We're friends, 'Night Stalker' told victim

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The Independent Online

The cab driver accused of being the "Night Stalker" burgled and sexually assaulted an 88-year-old man before telling his victim, "We're still good friends", a court heard today.

The elderly man feared he would be killed and "prayed for a quick death" when Delroy Grant broke into his house and made him undress, the jury was told.

Instead Grant, 53, indecently assaulted him and stole £60 in cash and his bank card, Woolwich Crown Court in London heard.

Prosecutor Jonathan Laidlaw QC said: "On his way out he touched the victim on the shoulder and said 'We're still good friends'."

The pensioner, who lived on his own, had been the victim of another burglary at his semi-detached house in Thornton Heath, south London, two months before Grant broke in early on August 13 2009, the jury heard.

The alleged victim had the "presence of mind" to give his attacker the wrong pin number for his bank card, Mr Laidlaw said.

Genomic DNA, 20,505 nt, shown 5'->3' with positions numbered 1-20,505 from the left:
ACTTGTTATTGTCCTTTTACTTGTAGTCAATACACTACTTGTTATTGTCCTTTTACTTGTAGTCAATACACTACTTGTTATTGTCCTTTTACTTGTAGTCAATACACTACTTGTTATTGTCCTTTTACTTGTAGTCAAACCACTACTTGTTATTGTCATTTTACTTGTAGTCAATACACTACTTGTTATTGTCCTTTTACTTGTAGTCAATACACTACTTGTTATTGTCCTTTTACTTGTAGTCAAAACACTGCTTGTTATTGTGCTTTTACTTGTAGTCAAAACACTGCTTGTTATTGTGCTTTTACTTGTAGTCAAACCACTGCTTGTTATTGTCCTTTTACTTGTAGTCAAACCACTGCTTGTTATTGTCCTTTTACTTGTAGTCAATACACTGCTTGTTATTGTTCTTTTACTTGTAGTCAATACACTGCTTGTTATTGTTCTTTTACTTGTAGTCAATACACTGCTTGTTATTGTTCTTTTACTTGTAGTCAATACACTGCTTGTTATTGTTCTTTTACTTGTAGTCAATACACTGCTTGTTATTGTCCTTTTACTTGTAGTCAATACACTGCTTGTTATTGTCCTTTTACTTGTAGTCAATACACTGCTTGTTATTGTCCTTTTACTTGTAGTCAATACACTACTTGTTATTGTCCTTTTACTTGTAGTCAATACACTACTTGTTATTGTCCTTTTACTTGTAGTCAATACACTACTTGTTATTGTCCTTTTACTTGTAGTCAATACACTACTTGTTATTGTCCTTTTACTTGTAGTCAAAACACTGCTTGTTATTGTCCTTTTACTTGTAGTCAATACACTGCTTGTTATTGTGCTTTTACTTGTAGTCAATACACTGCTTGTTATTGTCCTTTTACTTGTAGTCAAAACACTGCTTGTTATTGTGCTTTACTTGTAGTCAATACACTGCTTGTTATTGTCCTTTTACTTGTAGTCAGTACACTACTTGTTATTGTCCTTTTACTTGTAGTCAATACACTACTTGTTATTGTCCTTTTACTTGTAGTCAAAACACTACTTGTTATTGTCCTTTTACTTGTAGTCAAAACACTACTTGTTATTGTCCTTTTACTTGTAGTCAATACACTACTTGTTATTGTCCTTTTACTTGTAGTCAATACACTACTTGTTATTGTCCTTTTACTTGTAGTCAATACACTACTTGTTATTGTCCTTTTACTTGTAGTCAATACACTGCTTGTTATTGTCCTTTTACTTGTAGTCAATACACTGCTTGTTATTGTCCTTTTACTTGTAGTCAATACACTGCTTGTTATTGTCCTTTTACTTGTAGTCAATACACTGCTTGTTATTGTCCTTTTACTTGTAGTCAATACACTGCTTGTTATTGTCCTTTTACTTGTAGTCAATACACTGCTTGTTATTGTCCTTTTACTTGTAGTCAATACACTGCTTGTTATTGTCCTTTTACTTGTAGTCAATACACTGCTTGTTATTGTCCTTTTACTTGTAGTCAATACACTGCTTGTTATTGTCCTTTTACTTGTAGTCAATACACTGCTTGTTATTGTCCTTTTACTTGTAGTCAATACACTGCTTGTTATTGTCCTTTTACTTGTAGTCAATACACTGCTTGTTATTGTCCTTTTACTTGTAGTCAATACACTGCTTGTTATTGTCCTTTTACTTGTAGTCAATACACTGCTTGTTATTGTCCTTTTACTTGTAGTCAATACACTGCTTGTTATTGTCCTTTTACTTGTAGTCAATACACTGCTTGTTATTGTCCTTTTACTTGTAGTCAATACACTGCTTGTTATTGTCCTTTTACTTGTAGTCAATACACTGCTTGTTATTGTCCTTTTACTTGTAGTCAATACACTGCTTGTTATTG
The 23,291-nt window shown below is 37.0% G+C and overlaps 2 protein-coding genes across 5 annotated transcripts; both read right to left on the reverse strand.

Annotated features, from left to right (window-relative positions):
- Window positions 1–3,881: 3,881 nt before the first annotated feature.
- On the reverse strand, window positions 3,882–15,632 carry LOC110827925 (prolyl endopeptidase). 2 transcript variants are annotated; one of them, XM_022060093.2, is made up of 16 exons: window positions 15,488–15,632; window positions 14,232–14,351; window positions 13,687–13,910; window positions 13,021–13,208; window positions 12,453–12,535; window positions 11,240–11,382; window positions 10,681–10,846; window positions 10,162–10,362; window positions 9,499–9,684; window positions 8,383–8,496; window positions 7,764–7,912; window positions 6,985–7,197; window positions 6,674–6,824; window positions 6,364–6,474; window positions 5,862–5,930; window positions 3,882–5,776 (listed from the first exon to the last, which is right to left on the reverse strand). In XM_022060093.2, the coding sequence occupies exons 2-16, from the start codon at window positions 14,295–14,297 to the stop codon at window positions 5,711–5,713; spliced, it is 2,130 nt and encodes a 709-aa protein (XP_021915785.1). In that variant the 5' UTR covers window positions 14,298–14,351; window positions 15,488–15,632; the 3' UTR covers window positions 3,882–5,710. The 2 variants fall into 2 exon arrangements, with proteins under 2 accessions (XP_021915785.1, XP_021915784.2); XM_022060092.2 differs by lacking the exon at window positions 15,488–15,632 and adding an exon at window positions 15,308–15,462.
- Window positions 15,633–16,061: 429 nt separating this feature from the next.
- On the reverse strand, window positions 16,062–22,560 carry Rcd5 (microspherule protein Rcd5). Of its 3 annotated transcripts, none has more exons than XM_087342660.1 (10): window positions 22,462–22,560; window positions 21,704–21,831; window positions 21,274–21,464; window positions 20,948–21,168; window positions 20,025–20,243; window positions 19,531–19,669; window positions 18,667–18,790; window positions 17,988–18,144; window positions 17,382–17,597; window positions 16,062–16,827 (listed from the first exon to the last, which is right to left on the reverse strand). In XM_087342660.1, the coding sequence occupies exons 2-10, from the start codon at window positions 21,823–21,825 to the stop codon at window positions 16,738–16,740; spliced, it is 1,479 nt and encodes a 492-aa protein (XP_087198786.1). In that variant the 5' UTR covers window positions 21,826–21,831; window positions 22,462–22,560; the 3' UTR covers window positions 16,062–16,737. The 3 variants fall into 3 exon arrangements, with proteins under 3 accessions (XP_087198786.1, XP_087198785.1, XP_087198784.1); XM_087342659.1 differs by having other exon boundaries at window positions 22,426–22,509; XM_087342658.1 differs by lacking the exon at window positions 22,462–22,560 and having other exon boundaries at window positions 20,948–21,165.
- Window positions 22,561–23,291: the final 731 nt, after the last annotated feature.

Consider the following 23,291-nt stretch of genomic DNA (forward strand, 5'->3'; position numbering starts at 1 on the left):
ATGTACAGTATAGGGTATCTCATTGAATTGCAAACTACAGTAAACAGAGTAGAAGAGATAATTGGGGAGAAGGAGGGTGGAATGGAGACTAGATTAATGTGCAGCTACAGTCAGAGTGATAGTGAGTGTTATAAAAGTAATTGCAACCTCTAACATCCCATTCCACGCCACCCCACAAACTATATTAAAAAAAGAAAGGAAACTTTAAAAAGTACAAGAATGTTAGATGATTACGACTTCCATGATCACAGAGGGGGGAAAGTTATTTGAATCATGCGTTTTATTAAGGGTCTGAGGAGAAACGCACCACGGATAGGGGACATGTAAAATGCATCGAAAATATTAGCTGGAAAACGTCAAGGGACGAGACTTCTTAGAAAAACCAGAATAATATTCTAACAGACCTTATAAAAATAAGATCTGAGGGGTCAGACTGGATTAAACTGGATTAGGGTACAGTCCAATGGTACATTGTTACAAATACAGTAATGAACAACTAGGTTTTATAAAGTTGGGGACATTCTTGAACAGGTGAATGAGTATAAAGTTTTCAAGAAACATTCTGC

In fact it was the directory inquiries number for the partially sighted.

Grant tried without success to use the stolen debit card at two cash machines within two hours of the burglary, the court was told.

He is accused of subjecting vulnerable pensioners to "humiliating and degrading sexual assaults" in a 17-year reign of terror.

After his arrest in November 2009 he tried to frame his own son, and then said his ex-wife had set him up.

Grant, of Brockley Mews, Honor Oak, south-east London, denies 29 counts relating to burglaries, attempted burglaries and sexual assaults against 18 pensioners in and around the south London area between October 1992 and November 2009.

Over the years Grant became forensically aware and took more trouble to avoid being caught, the court heard.

In March 2003 he burgled a 78-year-old widow living in West Dulwich, south London, then carefully wiped her hands with a cloth before leaving, the jury was told.

Mr Laidlaw said: "It is an example, the prosecution suggest, as the years passed, both of the defendant obviously having become conscious of the developments in forensic science but also of the care he was displaying as he committed these offences in order to avoid detection."

But despite Grant's efforts, police managed to obtain a match for his DNA profile from his alleged victim's fingernails, the prosecutor said.

The trial was adjourned until Monday.